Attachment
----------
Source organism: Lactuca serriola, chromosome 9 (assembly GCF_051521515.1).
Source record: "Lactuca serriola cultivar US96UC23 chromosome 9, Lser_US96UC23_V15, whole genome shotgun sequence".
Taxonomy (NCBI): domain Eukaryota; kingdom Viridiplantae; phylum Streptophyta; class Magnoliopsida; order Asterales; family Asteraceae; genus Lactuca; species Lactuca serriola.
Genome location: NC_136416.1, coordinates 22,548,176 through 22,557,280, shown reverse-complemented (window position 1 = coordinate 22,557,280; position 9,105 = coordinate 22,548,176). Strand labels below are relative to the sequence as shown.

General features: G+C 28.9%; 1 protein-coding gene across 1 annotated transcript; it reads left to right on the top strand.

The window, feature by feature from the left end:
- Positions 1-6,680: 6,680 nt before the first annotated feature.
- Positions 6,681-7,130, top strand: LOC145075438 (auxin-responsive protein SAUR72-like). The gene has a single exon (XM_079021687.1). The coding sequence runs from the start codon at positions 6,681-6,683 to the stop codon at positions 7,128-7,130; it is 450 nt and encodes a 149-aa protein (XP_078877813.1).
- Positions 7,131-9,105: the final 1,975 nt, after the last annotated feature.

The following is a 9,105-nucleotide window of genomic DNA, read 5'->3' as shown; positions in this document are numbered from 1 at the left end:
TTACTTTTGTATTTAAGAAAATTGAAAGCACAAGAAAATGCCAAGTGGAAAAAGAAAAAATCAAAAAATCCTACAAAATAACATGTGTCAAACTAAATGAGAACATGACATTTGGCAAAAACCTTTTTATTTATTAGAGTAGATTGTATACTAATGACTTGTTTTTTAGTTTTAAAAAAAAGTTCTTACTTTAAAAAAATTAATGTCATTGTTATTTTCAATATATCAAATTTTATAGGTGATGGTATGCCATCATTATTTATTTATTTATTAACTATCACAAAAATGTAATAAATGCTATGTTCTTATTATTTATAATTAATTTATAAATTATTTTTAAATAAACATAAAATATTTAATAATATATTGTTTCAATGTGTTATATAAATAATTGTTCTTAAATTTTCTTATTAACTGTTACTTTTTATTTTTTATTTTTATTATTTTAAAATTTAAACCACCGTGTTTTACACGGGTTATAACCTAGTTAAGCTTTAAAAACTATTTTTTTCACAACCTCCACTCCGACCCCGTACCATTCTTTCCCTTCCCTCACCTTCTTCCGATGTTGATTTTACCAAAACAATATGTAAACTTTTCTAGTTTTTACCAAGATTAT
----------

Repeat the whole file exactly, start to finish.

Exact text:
Source organism: Lactuca serriola, chromosome 9 (assembly GCF_051521515.1).
Source record: "Lactuca serriola cultivar US96UC23 chromosome 9, Lser_US96UC23_V15, whole genome shotgun sequence".
Taxonomy (NCBI): domain Eukaryota; kingdom Viridiplantae; phylum Streptophyta; class Magnoliopsida; order Asterales; family Asteraceae; genus Lactuca; species Lactuca serriola.
Genome location: NC_136416.1, coordinates 22,548,176 through 22,557,280, shown reverse-complemented (window position 1 = coordinate 22,557,280; position 9,105 = coordinate 22,548,176). Strand labels below are relative to the sequence as shown.

General features: G+C 28.9%; 1 protein-coding gene across 1 annotated transcript; it reads left to right on the top strand.

The window, feature by feature from the left end:
- Positions 1-6,680: 6,680 nt before the first annotated feature.
- Positions 6,681-7,130, top strand: LOC145075438 (auxin-responsive protein SAUR72-like). The gene has a single exon (XM_079021687.1). The coding sequence runs from the start codon at positions 6,681-6,683 to the stop codon at positions 7,128-7,130; it is 450 nt and encodes a 149-aa protein (XP_078877813.1).
- Positions 7,131-9,105: the final 1,975 nt, after the last annotated feature.

The following is a 9,105-nucleotide window of genomic DNA, read 5'->3' as shown; positions in this document are numbered from 1 at the left end:
TTACTTTTGTATTTAAGAAAATTGAAAGCACAAGAAAATGCCAAGTGGAAAAAGAAAAAATCAAAAAATCCTACAAAATAACATGTGTCAAACTAAATGAGAACATGACATTTGGCAAAAACCTTTTTATTTATTAGAGTAGATTGTATACTAATGACTTGTTTTTTAGTTTTAAAAAAAAGTTCTTACTTTAAAAAAATTAATGTCATTGTTATTTTCAATATATCAAATTTTATAGGTGATGGTATGCCATCATTATTTATTTATTTATTAACTATCACAAAAATGTAATAAATGCTATGTTCTTATTATTTATAATTAATTTATAAATTATTTTTAAATAAACATAAAATATTTAATAATATATTGTTTCAATGTGTTATATAAATAATTGTTCTTAAATTTTCTTATTAACTGTTACTTTTTATTTTTTATTTTTATTATTTTAAAATTTAAACCACCGTGTTTTACACGGGTTATAACCTAGTTAAGCTTTAAAAACTATTTTTTTCACAACCTCCACTCCGACCCCGTACCATTCTTTCCCTTCCCTCACCTTCTTCCGATGTTGATTTTACCAAAACAATATGTAAACTTTTCTAGTTTTTACCAAGATTAT